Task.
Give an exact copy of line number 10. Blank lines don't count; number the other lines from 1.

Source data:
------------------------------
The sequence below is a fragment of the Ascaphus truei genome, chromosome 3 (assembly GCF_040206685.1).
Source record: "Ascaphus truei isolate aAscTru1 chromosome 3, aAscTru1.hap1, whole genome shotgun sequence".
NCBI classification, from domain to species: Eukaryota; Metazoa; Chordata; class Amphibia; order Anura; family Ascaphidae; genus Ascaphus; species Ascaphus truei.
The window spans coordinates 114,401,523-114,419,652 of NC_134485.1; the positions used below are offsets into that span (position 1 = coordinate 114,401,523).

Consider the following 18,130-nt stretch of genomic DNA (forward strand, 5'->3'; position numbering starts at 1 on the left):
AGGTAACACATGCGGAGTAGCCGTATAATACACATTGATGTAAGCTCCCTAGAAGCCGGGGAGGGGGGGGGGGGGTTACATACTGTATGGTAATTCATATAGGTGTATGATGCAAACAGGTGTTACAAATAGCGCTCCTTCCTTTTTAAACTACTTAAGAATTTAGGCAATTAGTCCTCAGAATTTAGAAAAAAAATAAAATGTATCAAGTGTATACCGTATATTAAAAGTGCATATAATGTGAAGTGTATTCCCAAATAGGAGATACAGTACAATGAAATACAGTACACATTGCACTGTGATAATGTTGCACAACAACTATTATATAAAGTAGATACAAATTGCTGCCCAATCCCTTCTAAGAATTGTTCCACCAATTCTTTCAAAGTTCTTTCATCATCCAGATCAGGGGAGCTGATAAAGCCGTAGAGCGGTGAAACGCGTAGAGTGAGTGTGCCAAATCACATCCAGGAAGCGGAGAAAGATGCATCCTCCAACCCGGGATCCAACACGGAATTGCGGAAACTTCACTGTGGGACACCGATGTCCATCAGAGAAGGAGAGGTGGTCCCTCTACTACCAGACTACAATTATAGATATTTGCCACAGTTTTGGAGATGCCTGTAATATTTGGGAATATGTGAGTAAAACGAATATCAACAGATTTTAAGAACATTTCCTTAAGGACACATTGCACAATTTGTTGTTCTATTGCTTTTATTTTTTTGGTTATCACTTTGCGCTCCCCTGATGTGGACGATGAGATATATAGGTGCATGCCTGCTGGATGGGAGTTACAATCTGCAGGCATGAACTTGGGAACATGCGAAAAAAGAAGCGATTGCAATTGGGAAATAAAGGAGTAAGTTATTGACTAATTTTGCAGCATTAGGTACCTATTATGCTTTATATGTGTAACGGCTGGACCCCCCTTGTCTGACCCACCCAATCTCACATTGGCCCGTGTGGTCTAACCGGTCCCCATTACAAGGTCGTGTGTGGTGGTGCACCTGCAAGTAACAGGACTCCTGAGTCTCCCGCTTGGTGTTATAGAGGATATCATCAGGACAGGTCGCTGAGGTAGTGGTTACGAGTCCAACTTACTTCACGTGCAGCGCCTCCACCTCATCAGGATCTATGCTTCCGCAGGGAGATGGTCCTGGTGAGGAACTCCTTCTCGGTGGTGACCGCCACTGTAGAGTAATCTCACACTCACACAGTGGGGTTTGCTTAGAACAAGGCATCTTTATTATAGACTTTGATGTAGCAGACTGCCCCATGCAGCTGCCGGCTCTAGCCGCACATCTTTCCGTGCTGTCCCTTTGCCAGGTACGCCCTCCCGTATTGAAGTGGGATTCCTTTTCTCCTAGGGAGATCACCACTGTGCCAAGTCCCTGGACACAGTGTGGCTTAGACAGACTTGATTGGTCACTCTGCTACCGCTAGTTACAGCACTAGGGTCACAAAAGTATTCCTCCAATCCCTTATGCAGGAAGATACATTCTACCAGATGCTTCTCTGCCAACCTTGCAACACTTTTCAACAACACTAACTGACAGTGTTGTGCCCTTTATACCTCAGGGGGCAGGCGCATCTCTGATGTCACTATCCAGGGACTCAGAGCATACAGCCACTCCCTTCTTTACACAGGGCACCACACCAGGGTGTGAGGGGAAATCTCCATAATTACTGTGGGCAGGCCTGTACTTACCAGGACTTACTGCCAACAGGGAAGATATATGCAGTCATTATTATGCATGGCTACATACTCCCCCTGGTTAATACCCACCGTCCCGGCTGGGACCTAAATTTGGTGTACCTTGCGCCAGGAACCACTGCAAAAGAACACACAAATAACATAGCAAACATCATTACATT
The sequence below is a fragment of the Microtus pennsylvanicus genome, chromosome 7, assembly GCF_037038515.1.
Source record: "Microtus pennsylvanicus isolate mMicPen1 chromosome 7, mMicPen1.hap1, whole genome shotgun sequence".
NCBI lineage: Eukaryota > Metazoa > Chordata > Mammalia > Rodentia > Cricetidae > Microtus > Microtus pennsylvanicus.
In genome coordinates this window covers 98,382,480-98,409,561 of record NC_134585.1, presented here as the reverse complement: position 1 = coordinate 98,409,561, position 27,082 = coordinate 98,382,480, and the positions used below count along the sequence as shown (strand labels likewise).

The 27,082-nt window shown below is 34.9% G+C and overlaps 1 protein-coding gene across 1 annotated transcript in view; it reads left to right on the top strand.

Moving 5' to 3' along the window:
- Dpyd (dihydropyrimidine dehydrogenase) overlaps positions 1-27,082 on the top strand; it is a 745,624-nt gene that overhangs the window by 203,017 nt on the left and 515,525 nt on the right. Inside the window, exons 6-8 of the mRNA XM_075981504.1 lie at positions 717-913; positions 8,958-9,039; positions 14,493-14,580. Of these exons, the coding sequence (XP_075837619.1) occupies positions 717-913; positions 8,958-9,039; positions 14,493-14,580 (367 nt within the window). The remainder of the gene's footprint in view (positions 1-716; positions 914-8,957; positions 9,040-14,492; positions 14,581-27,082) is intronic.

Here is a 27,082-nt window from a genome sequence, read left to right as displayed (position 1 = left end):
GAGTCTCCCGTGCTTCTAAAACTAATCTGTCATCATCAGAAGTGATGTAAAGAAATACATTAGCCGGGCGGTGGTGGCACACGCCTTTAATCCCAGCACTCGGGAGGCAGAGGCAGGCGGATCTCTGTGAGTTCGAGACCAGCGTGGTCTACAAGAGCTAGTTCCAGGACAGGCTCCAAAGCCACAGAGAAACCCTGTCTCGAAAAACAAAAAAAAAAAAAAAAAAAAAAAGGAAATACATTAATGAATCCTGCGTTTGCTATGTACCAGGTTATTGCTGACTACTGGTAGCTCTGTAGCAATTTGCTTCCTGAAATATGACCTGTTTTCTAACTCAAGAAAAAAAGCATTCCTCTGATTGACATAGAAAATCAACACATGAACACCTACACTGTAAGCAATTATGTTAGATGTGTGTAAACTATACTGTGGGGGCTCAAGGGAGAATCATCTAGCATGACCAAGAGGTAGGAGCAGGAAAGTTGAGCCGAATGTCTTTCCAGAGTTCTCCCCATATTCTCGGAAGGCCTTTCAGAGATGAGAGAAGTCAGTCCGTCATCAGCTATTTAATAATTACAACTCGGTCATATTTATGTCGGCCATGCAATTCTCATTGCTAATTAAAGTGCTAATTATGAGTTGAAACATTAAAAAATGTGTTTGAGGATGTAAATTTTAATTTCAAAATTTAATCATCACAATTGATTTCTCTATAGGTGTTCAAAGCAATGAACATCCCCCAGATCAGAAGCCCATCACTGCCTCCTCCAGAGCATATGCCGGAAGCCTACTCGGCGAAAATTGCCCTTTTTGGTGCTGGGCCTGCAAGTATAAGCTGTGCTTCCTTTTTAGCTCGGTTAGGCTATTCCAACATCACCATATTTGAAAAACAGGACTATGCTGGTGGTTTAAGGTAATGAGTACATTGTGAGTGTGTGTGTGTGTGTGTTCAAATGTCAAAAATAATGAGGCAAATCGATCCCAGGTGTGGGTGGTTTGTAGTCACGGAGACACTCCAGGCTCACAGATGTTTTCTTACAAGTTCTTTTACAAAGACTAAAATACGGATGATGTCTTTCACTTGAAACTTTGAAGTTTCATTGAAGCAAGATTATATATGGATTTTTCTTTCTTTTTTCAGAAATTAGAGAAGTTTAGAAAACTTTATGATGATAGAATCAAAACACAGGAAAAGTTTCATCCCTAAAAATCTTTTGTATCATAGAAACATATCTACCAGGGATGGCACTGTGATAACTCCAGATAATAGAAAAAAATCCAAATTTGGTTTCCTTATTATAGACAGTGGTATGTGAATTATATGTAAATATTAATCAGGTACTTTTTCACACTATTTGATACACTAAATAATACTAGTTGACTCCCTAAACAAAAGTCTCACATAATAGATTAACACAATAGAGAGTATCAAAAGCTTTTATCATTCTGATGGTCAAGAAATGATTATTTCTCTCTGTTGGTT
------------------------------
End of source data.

In genome coordinates this window covers 98,382,480-98,409,561 of record NC_134585.1, presented here as the reverse complement: position 1 = coordinate 98,409,561, position 27,082 = coordinate 98,382,480, and the positions used below count along the sequence as shown (strand labels likewise).